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Friday, April 04, 2008
 Optical Media Threatened by Movie Download Services
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Message Text: With several services now letting you download movies and play them right on your TV, the DVD discs as well as the currently developing market of Blu-ray discs may be under threat.

Today's video stores promise to offer near-instant delivery of hundreds of movies, including many in high-definition, all ordered up from the comfort of your couch. AppleTV, XBox Live and Tivo are currently the top contenders.

However, all these services require you to shell out several hundred dollars for special hardware first; they also demand some set-up, and rely on a fast Internet connection.

Blu-ray entertainment also requires consumers to spend a significant amount of money in players and high-def TV sets, but the format has the advantage to offer high capacities which mean more HD content.

Apple TV went on sale a year ago, but it only acted as a bridge for video and music to cross the gap between your computer and television. The upgraded Apple TV was released last January. It allows users to browse Apple's iTunes online store directly on a TV set. The addition of rentals quelled complaints about the previous buy-only service.

AppleTV is currently offering 1,000 movies for rent, with about 175 of those in high-definition. One selling point is that you can transfer Apple TV movie and TV show purchases (but not rentals) to a computer, iPhone or some video iPods.

Apple TV costs $229 for 40-gigabytes of storage that can store 50 hours of video, or $329 for quadruple the memory.

Microsoft's vision to provide entertainment through internet seems to finally becomes a reality through the Xbox 360 video game console, which offers the Xbox Live video-on-demand service.

Microsoft offers more than 300 movies for rent, about half of which can be viewed in hi-def. Including TV shows, Microsoft says it has more than 4,000 hours of content, while the company tries to attract even more content by making deals with more studios.

Xbox 360 prices range from $280 to $450, but the cheapest model does not include the hard drive you'll need to store the videos. The $350 Premium model has a 20GB hard drive and the $450 Elite ups that 120GB.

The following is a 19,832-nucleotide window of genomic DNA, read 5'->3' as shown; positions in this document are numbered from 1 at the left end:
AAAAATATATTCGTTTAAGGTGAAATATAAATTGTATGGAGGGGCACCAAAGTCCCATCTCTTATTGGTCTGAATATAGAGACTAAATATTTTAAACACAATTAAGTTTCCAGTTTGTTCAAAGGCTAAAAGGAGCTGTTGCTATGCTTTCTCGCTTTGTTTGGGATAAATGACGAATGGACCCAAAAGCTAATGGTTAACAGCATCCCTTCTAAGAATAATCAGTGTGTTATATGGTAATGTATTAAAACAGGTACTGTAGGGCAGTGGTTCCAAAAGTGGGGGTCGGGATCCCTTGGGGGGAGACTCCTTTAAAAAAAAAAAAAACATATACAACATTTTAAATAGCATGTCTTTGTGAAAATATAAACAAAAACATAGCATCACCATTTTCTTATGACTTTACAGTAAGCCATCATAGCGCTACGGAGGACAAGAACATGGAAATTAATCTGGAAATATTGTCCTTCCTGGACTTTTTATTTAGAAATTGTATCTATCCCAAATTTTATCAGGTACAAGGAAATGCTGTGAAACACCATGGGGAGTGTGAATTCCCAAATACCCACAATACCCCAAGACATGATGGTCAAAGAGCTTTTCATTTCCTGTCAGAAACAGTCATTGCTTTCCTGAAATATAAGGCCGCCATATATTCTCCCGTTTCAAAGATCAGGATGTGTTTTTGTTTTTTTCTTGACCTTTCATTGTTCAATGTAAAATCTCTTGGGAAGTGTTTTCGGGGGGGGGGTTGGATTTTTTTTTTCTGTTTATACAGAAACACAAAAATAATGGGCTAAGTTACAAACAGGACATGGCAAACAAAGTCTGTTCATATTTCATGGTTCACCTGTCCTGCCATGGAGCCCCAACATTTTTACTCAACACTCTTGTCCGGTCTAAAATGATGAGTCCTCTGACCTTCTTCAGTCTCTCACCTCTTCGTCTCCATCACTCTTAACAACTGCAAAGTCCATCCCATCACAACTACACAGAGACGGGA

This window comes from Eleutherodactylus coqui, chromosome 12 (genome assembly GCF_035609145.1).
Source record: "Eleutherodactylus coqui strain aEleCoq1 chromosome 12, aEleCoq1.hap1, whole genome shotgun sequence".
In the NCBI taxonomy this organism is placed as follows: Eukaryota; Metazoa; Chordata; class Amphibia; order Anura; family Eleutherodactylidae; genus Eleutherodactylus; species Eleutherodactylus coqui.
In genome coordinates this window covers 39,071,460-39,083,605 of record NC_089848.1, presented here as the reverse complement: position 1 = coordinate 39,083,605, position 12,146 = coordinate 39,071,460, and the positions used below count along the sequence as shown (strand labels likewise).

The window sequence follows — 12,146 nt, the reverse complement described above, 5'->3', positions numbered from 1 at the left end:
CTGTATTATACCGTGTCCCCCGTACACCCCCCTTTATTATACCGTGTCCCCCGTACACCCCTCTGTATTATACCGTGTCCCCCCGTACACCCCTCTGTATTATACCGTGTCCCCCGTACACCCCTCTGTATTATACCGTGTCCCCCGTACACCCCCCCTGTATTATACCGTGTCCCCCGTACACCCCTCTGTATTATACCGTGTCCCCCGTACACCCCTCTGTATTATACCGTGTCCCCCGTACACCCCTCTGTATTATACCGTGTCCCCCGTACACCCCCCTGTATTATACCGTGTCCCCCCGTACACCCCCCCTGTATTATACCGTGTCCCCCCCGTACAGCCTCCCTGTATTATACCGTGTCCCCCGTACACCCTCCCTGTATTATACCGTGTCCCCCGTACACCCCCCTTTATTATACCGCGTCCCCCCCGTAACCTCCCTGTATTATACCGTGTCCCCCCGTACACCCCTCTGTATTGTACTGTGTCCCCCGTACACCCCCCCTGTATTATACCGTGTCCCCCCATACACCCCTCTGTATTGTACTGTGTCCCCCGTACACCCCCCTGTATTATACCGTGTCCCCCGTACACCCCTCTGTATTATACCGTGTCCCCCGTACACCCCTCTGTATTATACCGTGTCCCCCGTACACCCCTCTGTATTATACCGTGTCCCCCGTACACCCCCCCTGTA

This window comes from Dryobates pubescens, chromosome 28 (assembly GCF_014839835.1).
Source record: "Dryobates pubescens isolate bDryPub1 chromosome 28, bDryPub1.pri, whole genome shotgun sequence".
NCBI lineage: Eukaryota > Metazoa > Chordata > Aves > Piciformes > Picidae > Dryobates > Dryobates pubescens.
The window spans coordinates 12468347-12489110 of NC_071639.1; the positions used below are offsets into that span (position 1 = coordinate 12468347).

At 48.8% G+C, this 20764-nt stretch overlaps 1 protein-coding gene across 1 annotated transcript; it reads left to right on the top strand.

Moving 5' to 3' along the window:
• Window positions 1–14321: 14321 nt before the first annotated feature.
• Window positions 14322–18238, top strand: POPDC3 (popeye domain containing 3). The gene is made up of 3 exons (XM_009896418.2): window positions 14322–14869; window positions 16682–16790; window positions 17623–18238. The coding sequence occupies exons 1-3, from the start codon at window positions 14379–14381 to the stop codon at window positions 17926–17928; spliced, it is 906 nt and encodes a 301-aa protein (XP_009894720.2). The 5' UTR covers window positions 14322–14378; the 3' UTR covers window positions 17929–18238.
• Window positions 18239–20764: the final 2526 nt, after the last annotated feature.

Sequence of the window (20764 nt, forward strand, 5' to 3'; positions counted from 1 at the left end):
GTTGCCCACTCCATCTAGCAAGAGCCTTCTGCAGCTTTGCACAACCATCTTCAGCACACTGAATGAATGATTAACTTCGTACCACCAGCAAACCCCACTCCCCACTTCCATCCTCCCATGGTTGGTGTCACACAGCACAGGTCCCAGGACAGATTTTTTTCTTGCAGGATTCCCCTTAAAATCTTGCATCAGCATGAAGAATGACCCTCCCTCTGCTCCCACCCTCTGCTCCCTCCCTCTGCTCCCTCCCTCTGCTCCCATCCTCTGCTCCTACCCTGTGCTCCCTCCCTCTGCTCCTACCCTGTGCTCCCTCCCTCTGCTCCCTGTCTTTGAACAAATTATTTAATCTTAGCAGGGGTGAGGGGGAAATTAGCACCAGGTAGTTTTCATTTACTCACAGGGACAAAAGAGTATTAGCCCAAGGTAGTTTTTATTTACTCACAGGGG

TiVo, the popular digital video recorder already in many homes is another device that can be configured to act as a video store in a box.

A deal with online retailer Amazon.com lets some TiVo users rent videos from Amazon's Unbox service. Since last July, TiVo owners have been able to use their machines to download directly from Amazon's library.

TiVo owners do need to configure their machines to sync with an Amazon.com account, and some older machines won't work. Unbox also can't be used with TiVo service offered through the DirecTV satellite provider.

Amazon has thousands of movies and TV shows on offer, although they are not in hi-def yet.

TiVo boxes come in many configurations and price points, from less than $200 to more than $600 depending on the number of tuners, the size of the hard drive and whether it supports hi-def. There is also a service fee that can be paid monthly or in a lump sum up front for the life of the product.

There is a price uniformity among Apple TV, Xbox Live and Unbox. Newly released movies cost $4 to rent, with hi-def versions going for a dollar more.

Other options for downloading movies to watch on your TV include the on-demand services cable companies are currently offering.

It is clear that in a couple of years, movies themselves are going to be downloaded and consumed differently than they are today, as soon as the internet connections become faster. For now, Blu-ray enjoys a good penetration and consumer awareness, according to a recent study.
 
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